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Sudan’s forgotten war: A new diplomatic push is needed


After nearly a year of devastating conflict, there is little sign of a ceasefire. Concerted high-level international pressure is needed to change the calculations of the generals and support a democratic transition.

On 8 March, the UN Security Council adopted a UK-drafted resolution calling for an immediate cessation of hostilities in Sudan during the month of Ramadan, a sustainable resolution to the conflict through dialogue, compliance with international humanitarian law and unhindered humanitarian access.

Eleven months into the war, this is the first time that the Council has been able to agree on a resolution. The mandate of the UN Panel of Experts that monitors the sanctions regime in Darfur was also renewed by the Council. Does this signify hope that efforts to end the war might gather momentum? Or is Sudan likely to face a protracted conflict?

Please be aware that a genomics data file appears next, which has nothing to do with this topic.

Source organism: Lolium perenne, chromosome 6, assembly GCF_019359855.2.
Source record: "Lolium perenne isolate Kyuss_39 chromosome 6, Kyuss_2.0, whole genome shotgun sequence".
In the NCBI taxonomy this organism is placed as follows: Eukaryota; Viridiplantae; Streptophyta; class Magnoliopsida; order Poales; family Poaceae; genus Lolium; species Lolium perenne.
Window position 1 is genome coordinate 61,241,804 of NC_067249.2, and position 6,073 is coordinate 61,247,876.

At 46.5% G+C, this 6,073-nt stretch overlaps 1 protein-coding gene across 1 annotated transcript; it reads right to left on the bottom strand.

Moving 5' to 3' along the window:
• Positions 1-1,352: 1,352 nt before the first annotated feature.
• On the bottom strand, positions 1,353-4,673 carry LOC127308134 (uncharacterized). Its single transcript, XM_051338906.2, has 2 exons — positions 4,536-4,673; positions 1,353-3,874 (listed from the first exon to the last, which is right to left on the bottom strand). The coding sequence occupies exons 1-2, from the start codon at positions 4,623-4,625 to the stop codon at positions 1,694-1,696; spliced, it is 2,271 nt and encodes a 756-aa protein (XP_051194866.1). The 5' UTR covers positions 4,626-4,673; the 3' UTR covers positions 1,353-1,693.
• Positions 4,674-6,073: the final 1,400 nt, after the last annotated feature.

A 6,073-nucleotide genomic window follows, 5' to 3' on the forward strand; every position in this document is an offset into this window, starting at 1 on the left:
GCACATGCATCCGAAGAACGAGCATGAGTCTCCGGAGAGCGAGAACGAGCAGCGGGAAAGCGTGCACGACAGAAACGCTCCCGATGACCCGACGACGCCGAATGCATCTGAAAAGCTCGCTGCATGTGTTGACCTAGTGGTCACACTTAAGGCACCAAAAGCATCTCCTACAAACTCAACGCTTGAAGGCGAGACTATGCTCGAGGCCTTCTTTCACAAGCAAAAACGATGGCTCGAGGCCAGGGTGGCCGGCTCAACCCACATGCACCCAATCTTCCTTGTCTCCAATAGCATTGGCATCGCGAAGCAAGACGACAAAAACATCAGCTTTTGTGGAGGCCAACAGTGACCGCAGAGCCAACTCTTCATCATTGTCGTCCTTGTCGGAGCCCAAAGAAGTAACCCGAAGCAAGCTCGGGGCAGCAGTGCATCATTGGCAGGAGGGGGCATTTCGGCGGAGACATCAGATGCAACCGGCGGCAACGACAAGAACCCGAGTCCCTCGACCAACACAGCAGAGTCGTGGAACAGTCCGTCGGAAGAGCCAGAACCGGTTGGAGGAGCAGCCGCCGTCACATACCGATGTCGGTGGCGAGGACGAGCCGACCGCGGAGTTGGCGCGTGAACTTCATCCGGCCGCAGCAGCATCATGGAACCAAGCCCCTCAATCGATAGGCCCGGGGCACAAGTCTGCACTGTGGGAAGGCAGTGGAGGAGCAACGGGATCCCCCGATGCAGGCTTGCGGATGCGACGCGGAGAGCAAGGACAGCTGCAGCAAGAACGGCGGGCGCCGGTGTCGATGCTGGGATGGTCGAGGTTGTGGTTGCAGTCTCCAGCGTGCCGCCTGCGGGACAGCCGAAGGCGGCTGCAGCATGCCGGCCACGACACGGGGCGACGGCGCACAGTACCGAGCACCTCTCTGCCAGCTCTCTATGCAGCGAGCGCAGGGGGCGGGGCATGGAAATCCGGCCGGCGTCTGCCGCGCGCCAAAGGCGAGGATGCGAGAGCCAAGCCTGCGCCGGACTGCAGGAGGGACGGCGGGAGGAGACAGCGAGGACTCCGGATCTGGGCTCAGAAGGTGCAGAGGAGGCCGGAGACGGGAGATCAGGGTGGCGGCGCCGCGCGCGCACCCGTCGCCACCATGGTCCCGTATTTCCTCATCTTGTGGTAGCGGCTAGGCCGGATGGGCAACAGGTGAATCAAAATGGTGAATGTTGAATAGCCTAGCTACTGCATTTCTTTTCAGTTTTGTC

The war between the Sudan Armed Forces (SAF) led by General Abdel Fatah Al Burhan and the paramilitary Rapid Support Forces (RSF) led by General Mohamed Hamdan Dagalo (known as ‘Hemedti’) is a competition for power and resources between rival factions of the regular armed forces.

But it is also rooted in Sudan’s long history of internal conflict, marginalization of the peripheries and lack of accountability for atrocity crimes. Both the SAF’s officer corps and the RSF are creations of former President Omer al-Bashir’s regime. 

Each has shown disregard for the lives of Sudanese civilians by waging war in densely populated urban areas. The scale of destruction is unprecedented in Sudan’s modern history.

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